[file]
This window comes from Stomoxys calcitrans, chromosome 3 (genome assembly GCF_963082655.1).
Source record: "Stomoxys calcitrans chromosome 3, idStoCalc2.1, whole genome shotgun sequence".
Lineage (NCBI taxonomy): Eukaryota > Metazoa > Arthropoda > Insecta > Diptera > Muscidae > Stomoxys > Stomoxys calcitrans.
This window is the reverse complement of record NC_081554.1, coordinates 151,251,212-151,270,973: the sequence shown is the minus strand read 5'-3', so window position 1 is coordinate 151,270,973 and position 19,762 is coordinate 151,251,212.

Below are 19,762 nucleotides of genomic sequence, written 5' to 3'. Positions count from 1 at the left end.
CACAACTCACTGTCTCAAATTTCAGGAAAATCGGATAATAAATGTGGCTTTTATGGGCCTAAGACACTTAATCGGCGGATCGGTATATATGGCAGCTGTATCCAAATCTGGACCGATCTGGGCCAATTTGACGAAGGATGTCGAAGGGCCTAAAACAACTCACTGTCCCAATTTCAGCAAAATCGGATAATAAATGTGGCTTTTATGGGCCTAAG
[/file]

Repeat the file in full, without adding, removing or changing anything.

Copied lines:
This window comes from Stomoxys calcitrans, chromosome 3 (genome assembly GCF_963082655.1).
Source record: "Stomoxys calcitrans chromosome 3, idStoCalc2.1, whole genome shotgun sequence".
Lineage (NCBI taxonomy): Eukaryota > Metazoa > Arthropoda > Insecta > Diptera > Muscidae > Stomoxys > Stomoxys calcitrans.
This window is the reverse complement of record NC_081554.1, coordinates 151,251,212-151,270,973: the sequence shown is the minus strand read 5'-3', so window position 1 is coordinate 151,270,973 and position 19,762 is coordinate 151,251,212.

Below are 19,762 nucleotides of genomic sequence, written 5' to 3'. Positions count from 1 at the left end.
CACAACTCACTGTCTCAAATTTCAGGAAAATCGGATAATAAATGTGGCTTTTATGGGCCTAAGACACTTAATCGGCGGATCGGTATATATGGCAGCTGTATCCAAATCTGGACCGATCTGGGCCAATTTGACGAAGGATGTCGAAGGGCCTAAAACAACTCACTGTCCCAATTTCAGCAAAATCGGATAATAAATGTGGCTTTTATGGGCCTAAG